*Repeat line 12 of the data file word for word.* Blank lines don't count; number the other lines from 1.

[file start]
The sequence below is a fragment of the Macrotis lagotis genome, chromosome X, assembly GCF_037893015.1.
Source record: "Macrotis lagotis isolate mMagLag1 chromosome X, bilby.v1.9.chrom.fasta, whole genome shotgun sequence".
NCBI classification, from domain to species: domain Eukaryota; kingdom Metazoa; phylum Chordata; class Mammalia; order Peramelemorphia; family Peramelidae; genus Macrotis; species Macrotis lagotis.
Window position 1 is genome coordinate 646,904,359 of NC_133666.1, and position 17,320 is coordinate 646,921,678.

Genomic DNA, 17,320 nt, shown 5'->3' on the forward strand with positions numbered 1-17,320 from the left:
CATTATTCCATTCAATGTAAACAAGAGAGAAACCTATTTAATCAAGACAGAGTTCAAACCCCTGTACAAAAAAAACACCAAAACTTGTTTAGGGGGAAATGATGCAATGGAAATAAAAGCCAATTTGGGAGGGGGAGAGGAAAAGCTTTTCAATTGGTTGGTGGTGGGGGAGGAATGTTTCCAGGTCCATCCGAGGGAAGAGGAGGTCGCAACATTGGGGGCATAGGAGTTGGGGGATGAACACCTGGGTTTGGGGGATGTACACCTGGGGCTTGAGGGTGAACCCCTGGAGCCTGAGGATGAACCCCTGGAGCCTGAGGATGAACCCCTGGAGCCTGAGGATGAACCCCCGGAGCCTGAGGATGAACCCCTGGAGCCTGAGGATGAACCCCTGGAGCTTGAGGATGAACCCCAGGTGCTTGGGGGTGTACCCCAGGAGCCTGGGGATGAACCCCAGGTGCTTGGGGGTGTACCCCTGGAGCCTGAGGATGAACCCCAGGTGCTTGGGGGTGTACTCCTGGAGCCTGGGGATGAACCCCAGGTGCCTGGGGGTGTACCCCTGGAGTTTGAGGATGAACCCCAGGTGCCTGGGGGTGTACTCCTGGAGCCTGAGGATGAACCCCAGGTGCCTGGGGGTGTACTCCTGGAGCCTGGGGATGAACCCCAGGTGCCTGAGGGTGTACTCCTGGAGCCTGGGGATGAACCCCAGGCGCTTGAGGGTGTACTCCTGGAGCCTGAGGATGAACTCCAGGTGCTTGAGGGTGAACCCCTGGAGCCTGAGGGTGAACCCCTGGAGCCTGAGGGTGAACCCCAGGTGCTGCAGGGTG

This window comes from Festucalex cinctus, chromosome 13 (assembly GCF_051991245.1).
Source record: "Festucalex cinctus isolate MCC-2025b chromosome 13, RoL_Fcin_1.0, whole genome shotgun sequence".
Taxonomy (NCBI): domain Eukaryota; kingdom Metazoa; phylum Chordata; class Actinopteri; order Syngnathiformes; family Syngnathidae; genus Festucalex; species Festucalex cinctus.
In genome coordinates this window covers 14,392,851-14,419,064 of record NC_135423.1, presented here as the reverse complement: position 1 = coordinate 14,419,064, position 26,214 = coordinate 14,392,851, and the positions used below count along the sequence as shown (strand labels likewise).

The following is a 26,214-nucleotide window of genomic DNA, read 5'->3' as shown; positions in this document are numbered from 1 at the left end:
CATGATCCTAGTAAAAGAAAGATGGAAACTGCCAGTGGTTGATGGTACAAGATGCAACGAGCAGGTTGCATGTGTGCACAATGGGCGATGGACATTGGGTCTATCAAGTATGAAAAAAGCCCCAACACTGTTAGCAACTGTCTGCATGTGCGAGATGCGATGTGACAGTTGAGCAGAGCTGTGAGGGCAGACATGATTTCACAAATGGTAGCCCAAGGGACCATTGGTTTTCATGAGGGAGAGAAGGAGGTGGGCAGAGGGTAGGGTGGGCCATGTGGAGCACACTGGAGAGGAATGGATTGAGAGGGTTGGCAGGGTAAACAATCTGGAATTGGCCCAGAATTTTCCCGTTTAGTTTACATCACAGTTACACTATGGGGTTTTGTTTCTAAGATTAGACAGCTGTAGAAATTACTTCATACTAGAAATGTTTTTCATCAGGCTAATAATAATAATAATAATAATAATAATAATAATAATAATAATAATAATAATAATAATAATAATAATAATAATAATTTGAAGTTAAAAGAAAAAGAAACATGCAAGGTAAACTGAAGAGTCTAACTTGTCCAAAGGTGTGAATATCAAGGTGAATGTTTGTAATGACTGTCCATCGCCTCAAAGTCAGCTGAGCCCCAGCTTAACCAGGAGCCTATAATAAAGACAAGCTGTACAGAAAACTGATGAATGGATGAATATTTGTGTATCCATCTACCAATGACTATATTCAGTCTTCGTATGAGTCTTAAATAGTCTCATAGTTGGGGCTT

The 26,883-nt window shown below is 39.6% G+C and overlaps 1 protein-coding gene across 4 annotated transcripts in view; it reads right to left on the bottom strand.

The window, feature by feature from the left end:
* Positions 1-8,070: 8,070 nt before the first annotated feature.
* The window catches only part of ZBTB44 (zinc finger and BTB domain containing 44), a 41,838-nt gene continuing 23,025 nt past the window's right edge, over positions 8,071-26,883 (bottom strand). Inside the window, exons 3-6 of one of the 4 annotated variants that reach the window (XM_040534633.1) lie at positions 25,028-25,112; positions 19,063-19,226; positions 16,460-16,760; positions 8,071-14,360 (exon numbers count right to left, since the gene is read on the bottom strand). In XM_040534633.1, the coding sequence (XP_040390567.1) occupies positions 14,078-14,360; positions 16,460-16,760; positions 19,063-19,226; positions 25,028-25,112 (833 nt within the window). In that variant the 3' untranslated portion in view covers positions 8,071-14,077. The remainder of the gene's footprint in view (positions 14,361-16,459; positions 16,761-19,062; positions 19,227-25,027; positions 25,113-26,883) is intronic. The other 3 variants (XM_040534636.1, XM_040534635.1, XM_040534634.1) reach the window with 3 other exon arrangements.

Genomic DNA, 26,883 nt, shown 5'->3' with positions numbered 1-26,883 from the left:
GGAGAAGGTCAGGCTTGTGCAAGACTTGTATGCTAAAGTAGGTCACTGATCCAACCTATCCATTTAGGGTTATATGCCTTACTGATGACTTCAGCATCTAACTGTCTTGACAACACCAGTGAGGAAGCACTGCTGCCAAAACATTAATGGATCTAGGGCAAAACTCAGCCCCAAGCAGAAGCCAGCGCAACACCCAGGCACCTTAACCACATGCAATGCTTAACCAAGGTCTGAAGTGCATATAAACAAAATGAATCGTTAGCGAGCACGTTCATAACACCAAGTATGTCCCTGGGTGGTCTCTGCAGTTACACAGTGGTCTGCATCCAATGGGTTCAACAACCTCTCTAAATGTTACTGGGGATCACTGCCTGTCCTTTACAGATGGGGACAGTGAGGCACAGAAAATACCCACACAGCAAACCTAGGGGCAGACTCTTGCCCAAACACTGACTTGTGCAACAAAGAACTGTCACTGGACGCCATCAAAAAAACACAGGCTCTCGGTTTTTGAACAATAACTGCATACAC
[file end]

CATGATCCTAGTAAAAGAAAGATGGAAACTGCCAGTGGTTGATGGTACAAGATGCAACGAGCAGGTTGCATGTGTGCACAATGGGCGATGGACATTGGGTCTATCAAGTATGAAAAAAGCCCCAACACTGTTAGCAACTGTCTGCATGTGCGAGATGCGATGTGACAGTTGAGCAGAGCTGTGAGGGCAGACATGATTTCACAAATGGTAGCCCAAGGGACCATTGGTTTTCATGAGGGAGAGAAGGAGGTGGGCAGAGGGTAGGGTGGGCCATGTGGAGCACACTGGAGAGGAATGGATTGAGAGGGTTGGCAGGGTAAACAATCTGGAATTGGCCCAGAATTTTCCCGTTTAGTTTACATCACAGTTACACTATGGGGTTTTGTTTCTAAGATTAGACAGCTGTAGAAATTACTTCATACTAGAAATGTTTTTCATCAGGCTAATAATAATAATAATAATAATAATAATAATAATAATAATAATAATAATAATAATAATAATAATAATAATAATAATTTGAAGTTAAAAGAAAAAGAAACATGCAAGGTAAACTGAAGAGTCTAACTTGTCCAAAGGTGTGAATATCAAGGTGAATGTTTGTAATGACTGTCCATCGCCTCAAAGTCAGCTGAGCCCCAGCTTAACCAGGAGCCTATAATAAAGACAAGCTGTACAGAAAACTGATGAATGGATGAATATTTGTGTATCCATCTACCAATGACTATATTCAGTCTTCGTATGAGTCTTAAATAGTCTCATAGTTGGGGCTT